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Basic Linux Commands for Everyday Usage

1.  List the contents of the current directory:

# ls
Desktop Documents Downloads Music Pictures Public Templates
Videos

2. Show the current location:

# pwd
/home/user01

Presently, you are in user01’s home directory, so the output of the ls command was all directories that belong to user01. Let’s move out of user01’s home directory into one of the subdirectories. Using the cd
command, you can move between different directories.
3. Move down one level into the Documents directory:

# cd Documents/

Note: The trailing slash (/) is optional when you’re using the cd command. It indicates that the name being specified is a directory.
4. Now view the current location again:

# pwd
/home/user01/Documents

What if you want to move up one level to the directory you just came from? If you use ls, you don’t see the user01 directory listed. You can, however, view two special directories.
5. View all hidden directories with the ls –a command:

# ls -a
. ..

Notice what seems like just a bunch of dots? They actually stand for two special types of directories. The first—the single .—stands for the current directory. The second—double ..—is the directory above where you
currently are located.
6.To get back to the previous user01 directory, use the following:

# cd ..

7. Verify with the pwd command:

# pwd
/home/user01

 
8. Check the file type of test1:

# file test1
test1: empty

9. Check the type of the password file on the system:

# file /etc/passwd
passwd: ASCII text
 

10. View the beginning of the messages log file:

# head /var/log/messages
Dec 5 03:13:06 RHEL01 dhclient: DHCPREQUEST on eth0 to
172.27.100.163 port 67
Dec 5 03:13:10 RHEL01 dhclient: DHCPREQUEST on eth0 to  255.255.255.255 port 67
Dec 5 03:13:20 RHEL01 dhclient: DHCPREQUEST on eth0 to 172.27.100.163 port 67
Dec 5 03:13:29 RHEL01 dhclient: DHCPREQUEST on eth0 to 255.255.255.255 port 67
Dec 5 03:13:30 RHEL01 dhclient: DHCPREQUEST on eth0 to 172.27.100.163 port 67
Dec 5 03:13:43 RHEL01 dhclient: DHCPREQUEST on eth0 to 255.255.255.255 port 67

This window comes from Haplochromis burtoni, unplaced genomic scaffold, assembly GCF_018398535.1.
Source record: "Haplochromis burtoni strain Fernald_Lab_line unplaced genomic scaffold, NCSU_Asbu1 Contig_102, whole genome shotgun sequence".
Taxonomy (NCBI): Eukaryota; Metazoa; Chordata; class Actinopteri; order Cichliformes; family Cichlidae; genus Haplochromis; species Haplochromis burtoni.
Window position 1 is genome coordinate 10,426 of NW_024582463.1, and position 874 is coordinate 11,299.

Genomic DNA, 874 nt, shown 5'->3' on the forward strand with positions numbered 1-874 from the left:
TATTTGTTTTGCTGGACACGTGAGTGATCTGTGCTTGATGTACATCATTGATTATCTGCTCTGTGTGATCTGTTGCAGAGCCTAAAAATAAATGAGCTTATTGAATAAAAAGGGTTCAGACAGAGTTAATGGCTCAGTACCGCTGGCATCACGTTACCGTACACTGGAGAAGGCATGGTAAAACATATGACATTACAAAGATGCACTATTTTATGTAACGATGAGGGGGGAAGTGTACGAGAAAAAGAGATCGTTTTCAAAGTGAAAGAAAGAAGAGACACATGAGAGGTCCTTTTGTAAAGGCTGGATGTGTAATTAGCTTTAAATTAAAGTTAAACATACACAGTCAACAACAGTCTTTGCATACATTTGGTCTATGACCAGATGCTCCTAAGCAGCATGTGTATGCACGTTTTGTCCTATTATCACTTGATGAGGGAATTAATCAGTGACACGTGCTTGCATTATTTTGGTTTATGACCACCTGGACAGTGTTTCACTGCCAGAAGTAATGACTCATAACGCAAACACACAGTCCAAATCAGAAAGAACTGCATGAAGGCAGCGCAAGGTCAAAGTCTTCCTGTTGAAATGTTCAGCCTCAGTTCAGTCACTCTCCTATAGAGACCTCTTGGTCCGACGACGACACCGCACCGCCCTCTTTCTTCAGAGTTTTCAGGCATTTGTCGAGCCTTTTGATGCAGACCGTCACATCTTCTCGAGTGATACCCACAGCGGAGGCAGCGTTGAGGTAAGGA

Dec 5 03:13:44 RHEL01 dhclient: DHCPREQUEST on eth0 to 172.27.100.163 port 67
Dec 5 03:13:50 RHEL01 dhclient: DHCPREQUEST on eth0 to 255.255.255.255 port 67

11. View the end of the messages log file:

# tail /var/log/messages
Dec 11 08:11:04 RHEL01 dhclient: DHCPDISCOVER on eth0 to
255.255.255.255 port 67 interval 13
Dec 11 08:11:04 RHEL01 dhclient: DHCPOFFER from 172.27.100.163
Dec 11 08:11:04 RHEL01 dhclient: DHCPREQUEST on eth0 to
255.255.255.255 port 67
Dec 11 08:11:04 RHEL01 dhclient: DHCPACK from 172.27.100.163
Dec 11 08:11:04 RHEL01 NET[26281]: /sbin/dhclient-script : updated
/etc/resolv.conf
Dec 11 08:11:04 RHEL01 dhclient: bound to 172.27.100.226 — renewal
in 40864 seconds.
Dec 11 08:18:00 RHEL01 abrt[26389]: saved core dump of pid 26388
(/usr/libexec/fprintd) to /var/spool/abrt/ccpp-129207348026388.
new/coredump (757760 bytes)
Dec 11 08:18:00 RHEL01 abrtd: Directory ‘ccpp-1292073480-26388’
creation detected
Dec 11 08:18:00 RHEL01 abrtd: Crash is in database already (dup of
/var/spool/abrt/ccpp-1291114420-26066)

 
12. Copy the log file into the user01 home directory:

# cp /var/log/messages /home/user01

13. You also could use the following:

# cp /var/log/messages .

Remember that the dot (.) represents the current location. After the messages log file is copied over, you should probably rename it for safekeeping.
14. Rename the file by specifying the filename and the new name of the file:

# mv messages messages.bak

15. With the file renamed, move it to the test directory for safekeeping:

# mv messages.bak test/

Because you specified a directory this time, the file was moved instead of renamed. You can also verify that the file was moved correctly.
16  Deleteing a file i.e. messages.bak

# cd test
# rm messages.bak
rm: remove regular file `messages.bak’? y

Notice that you are prompted to delete the file? By using the –f option, you can skip the confirmation. While you’re deleting things, also remove the test directory.
17. Delete a directory and it’s subcontinents recursively

# cd ..
# rm -Rf test/

 
18. View file permissions for user01’s home directory:

# ll /home/user01
total 32
drwxr-xr-x. 2 user01 user01 4096 Dec 11 07:43 Desktop
drwxr-xr-x. 2 user01 user01 4096 Dec 11 07:43 Documents
drwxr-xr-x. 2 user01 user01 4096 Dec 11 07:43 Downloads
-rw-rw-r–. 1 user01 user01 0 Dec 11 07:44 file1
-rw-rw-r–. 1 user01 user01 0 Dec 11 07:44 file2
drwxr-xr-x. 2 user01 user01 4096 Dec 11 07:43 Music
drwxr-xr-x. 2 user01 user01 4096 Dec 11 07:43 Pictures
drwxr-xr-x. 2 user01 user01 4096 Dec 11 07:43 Public
drwxr-xr-x. 2 user01 user01 4096 Dec 11 07:43 Templates
drwxr-xr-x. 2 user01 user01 4096 Dec 11 07:43 Videos

 
19.  Change the owner of file1 from user01 to user02:

# chown user02 file1

20. Change the group of file2 from user01 to user02:

# chown :user02 file2

21. Now check the permissions again:

# ll
-rw-rw-r–. 1 user02 user01 0 Dec 11 07:44 file1
-rw-rw-r–. 1 user01 user02 0 Dec 11 07:44 file2

 
22.  Change the permissions in the “other” section to allow write access to
this file:

# chmod 666 file1

November 14, 2015

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